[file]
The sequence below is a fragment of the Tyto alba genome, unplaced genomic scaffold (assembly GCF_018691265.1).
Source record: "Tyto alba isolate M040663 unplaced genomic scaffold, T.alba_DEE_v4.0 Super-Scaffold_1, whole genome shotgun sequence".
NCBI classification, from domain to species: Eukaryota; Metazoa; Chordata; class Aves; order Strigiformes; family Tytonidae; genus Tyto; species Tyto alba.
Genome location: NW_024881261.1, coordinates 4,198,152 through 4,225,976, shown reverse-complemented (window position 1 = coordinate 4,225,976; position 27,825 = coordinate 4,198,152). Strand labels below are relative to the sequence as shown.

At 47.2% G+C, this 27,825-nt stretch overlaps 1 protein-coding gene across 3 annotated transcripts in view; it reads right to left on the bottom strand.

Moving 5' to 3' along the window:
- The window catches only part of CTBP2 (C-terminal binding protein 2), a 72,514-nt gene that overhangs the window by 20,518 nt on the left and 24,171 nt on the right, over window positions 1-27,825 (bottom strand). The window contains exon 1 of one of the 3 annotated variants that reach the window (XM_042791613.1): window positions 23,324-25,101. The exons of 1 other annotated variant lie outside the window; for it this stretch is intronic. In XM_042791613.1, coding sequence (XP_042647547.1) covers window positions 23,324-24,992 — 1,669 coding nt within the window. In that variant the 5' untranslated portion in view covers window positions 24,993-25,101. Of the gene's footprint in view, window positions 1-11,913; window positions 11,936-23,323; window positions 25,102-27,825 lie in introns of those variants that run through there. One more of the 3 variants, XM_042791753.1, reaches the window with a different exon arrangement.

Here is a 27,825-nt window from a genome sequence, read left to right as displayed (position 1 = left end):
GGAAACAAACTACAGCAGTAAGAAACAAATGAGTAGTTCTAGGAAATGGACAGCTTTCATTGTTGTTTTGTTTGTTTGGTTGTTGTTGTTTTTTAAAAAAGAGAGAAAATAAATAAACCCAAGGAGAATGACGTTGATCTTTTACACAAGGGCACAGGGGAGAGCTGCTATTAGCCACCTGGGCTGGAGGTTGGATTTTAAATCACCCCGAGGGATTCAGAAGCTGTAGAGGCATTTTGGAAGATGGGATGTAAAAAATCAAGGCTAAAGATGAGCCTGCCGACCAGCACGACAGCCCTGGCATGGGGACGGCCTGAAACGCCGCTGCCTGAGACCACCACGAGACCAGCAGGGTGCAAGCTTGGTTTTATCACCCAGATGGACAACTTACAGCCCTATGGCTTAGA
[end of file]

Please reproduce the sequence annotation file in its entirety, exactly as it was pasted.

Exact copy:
The sequence below is a fragment of the Tyto alba genome, unplaced genomic scaffold (assembly GCF_018691265.1).
Source record: "Tyto alba isolate M040663 unplaced genomic scaffold, T.alba_DEE_v4.0 Super-Scaffold_1, whole genome shotgun sequence".
NCBI classification, from domain to species: Eukaryota; Metazoa; Chordata; class Aves; order Strigiformes; family Tytonidae; genus Tyto; species Tyto alba.
Genome location: NW_024881261.1, coordinates 4,198,152 through 4,225,976, shown reverse-complemented (window position 1 = coordinate 4,225,976; position 27,825 = coordinate 4,198,152). Strand labels below are relative to the sequence as shown.

At 47.2% G+C, this 27,825-nt stretch overlaps 1 protein-coding gene across 3 annotated transcripts in view; it reads right to left on the bottom strand.

Moving 5' to 3' along the window:
- The window catches only part of CTBP2 (C-terminal binding protein 2), a 72,514-nt gene that overhangs the window by 20,518 nt on the left and 24,171 nt on the right, over window positions 1-27,825 (bottom strand). The window contains exon 1 of one of the 3 annotated variants that reach the window (XM_042791613.1): window positions 23,324-25,101. The exons of 1 other annotated variant lie outside the window; for it this stretch is intronic. In XM_042791613.1, coding sequence (XP_042647547.1) covers window positions 23,324-24,992 — 1,669 coding nt within the window. In that variant the 5' untranslated portion in view covers window positions 24,993-25,101. Of the gene's footprint in view, window positions 1-11,913; window positions 11,936-23,323; window positions 25,102-27,825 lie in introns of those variants that run through there. One more of the 3 variants, XM_042791753.1, reaches the window with a different exon arrangement.

Here is a 27,825-nt window from a genome sequence, read left to right as displayed (position 1 = left end):
GGAAACAAACTACAGCAGTAAGAAACAAATGAGTAGTTCTAGGAAATGGACAGCTTTCATTGTTGTTTTGTTTGTTTGGTTGTTGTTGTTTTTTAAAAAAGAGAGAAAATAAATAAACCCAAGGAGAATGACGTTGATCTTTTACACAAGGGCACAGGGGAGAGCTGCTATTAGCCACCTGGGCTGGAGGTTGGATTTTAAATCACCCCGAGGGATTCAGAAGCTGTAGAGGCATTTTGGAAGATGGGATGTAAAAAATCAAGGCTAAAGATGAGCCTGCCGACCAGCACGACAGCCCTGGCATGGGGACGGCCTGAAACGCCGCTGCCTGAGACCACCACGAGACCAGCAGGGTGCAAGCTTGGTTTTATCACCCAGATGGACAACTTACAGCCCTATGGCTTAGA